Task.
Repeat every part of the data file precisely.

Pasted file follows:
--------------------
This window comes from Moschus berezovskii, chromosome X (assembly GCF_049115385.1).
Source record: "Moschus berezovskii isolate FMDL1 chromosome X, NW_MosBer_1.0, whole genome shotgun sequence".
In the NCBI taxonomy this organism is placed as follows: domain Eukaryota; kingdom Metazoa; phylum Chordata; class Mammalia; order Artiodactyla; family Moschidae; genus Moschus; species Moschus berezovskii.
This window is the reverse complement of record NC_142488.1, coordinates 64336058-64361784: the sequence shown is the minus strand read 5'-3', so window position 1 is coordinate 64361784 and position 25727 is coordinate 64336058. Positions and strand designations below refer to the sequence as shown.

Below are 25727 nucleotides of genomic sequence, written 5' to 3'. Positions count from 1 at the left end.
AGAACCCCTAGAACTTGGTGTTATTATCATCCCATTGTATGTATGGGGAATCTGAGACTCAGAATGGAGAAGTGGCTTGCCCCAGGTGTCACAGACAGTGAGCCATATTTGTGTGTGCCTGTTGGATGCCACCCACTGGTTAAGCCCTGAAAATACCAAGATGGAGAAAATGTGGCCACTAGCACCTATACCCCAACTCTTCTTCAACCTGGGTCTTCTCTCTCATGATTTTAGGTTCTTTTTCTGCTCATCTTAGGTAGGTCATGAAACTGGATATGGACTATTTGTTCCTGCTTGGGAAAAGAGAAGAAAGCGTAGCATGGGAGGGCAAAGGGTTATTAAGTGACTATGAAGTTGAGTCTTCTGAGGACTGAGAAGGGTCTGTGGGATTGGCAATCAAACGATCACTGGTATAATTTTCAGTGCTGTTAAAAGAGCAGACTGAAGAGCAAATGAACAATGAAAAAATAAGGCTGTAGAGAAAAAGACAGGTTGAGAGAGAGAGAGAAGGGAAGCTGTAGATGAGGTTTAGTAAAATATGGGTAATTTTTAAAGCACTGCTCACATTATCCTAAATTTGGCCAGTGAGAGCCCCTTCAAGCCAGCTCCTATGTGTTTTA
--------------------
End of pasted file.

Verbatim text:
This window comes from Moschus berezovskii, chromosome X (assembly GCF_049115385.1).
Source record: "Moschus berezovskii isolate FMDL1 chromosome X, NW_MosBer_1.0, whole genome shotgun sequence".
In the NCBI taxonomy this organism is placed as follows: domain Eukaryota; kingdom Metazoa; phylum Chordata; class Mammalia; order Artiodactyla; family Moschidae; genus Moschus; species Moschus berezovskii.
This window is the reverse complement of record NC_142488.1, coordinates 64336058-64361784: the sequence shown is the minus strand read 5'-3', so window position 1 is coordinate 64361784 and position 25727 is coordinate 64336058. Positions and strand designations below refer to the sequence as shown.

Below are 25727 nucleotides of genomic sequence, written 5' to 3'. Positions count from 1 at the left end.
AGAACCCCTAGAACTTGGTGTTATTATCATCCCATTGTATGTATGGGGAATCTGAGACTCAGAATGGAGAAGTGGCTTGCCCCAGGTGTCACAGACAGTGAGCCATATTTGTGTGTGCCTGTTGGATGCCACCCACTGGTTAAGCCCTGAAAATACCAAGATGGAGAAAATGTGGCCACTAGCACCTATACCCCAACTCTTCTTCAACCTGGGTCTTCTCTCTCATGATTTTAGGTTCTTTTTCTGCTCATCTTAGGTAGGTCATGAAACTGGATATGGACTATTTGTTCCTGCTTGGGAAAAGAGAAGAAAGCGTAGCATGGGAGGGCAAAGGGTTATTAAGTGACTATGAAGTTGAGTCTTCTGAGGACTGAGAAGGGTCTGTGGGATTGGCAATCAAACGATCACTGGTATAATTTTCAGTGCTGTTAAAAGAGCAGACTGAAGAGCAAATGAACAATGAAAAAATAAGGCTGTAGAGAAAAAGACAGGTTGAGAGAGAGAGAGAAGGGAAGCTGTAGATGAGGTTTAGTAAAATATGGGTAATTTTTAAAGCACTGCTCACATTATCCTAAATTTGGCCAGTGAGAGCCCCTTCAAGCCAGCTCCTATGTGTTTTA